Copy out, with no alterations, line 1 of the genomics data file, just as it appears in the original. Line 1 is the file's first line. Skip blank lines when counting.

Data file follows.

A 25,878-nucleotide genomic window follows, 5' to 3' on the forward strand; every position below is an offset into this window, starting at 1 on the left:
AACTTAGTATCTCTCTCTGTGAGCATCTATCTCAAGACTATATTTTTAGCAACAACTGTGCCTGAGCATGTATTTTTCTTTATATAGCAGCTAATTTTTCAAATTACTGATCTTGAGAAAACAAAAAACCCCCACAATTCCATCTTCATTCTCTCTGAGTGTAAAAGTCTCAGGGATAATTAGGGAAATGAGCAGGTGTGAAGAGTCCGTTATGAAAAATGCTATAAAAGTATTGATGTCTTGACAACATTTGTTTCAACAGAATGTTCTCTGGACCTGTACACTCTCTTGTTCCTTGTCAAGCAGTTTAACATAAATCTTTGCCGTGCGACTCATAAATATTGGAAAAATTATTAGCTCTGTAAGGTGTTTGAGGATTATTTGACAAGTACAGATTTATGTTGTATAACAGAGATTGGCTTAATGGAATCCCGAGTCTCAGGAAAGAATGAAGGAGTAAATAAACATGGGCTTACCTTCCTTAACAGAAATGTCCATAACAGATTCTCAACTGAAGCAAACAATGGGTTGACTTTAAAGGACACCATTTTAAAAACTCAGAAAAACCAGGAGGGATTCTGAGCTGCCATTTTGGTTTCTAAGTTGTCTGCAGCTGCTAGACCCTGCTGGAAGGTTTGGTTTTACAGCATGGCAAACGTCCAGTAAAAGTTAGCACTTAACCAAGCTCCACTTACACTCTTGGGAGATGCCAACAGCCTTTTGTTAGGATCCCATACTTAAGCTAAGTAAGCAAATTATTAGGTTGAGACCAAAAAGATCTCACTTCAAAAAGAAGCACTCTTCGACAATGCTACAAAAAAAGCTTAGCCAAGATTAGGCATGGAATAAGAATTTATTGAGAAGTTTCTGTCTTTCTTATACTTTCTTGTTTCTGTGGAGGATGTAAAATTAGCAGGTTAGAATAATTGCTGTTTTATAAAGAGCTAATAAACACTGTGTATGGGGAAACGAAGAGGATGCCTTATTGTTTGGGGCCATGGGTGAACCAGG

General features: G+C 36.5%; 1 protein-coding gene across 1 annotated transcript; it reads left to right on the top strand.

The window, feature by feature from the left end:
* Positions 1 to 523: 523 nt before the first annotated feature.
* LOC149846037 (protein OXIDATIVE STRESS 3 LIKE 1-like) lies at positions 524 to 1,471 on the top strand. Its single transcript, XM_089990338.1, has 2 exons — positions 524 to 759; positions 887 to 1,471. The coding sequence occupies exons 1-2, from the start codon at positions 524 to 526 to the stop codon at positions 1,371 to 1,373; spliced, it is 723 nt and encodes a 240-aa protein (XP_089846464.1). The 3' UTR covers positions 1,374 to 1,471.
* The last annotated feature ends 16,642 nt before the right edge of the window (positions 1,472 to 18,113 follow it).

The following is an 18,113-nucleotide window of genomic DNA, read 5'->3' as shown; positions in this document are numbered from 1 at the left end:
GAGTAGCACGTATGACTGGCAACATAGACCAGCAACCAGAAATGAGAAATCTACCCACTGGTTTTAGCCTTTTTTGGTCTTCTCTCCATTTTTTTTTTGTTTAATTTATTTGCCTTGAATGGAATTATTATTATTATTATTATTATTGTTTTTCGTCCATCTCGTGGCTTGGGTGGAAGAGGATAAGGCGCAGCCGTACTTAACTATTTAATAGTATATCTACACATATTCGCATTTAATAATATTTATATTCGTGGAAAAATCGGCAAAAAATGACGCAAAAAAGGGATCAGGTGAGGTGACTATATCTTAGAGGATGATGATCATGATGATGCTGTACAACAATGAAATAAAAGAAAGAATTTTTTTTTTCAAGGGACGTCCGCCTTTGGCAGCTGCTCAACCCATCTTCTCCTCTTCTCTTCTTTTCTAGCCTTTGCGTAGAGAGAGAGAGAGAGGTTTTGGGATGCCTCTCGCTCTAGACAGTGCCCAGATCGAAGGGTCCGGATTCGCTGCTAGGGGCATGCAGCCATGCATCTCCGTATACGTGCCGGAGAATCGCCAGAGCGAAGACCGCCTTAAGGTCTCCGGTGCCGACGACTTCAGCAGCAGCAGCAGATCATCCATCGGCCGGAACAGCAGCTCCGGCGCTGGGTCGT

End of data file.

A 25,878-nucleotide genomic window follows, 5' to 3' on the forward strand; every position below is an offset into this window, starting at 1 on the left: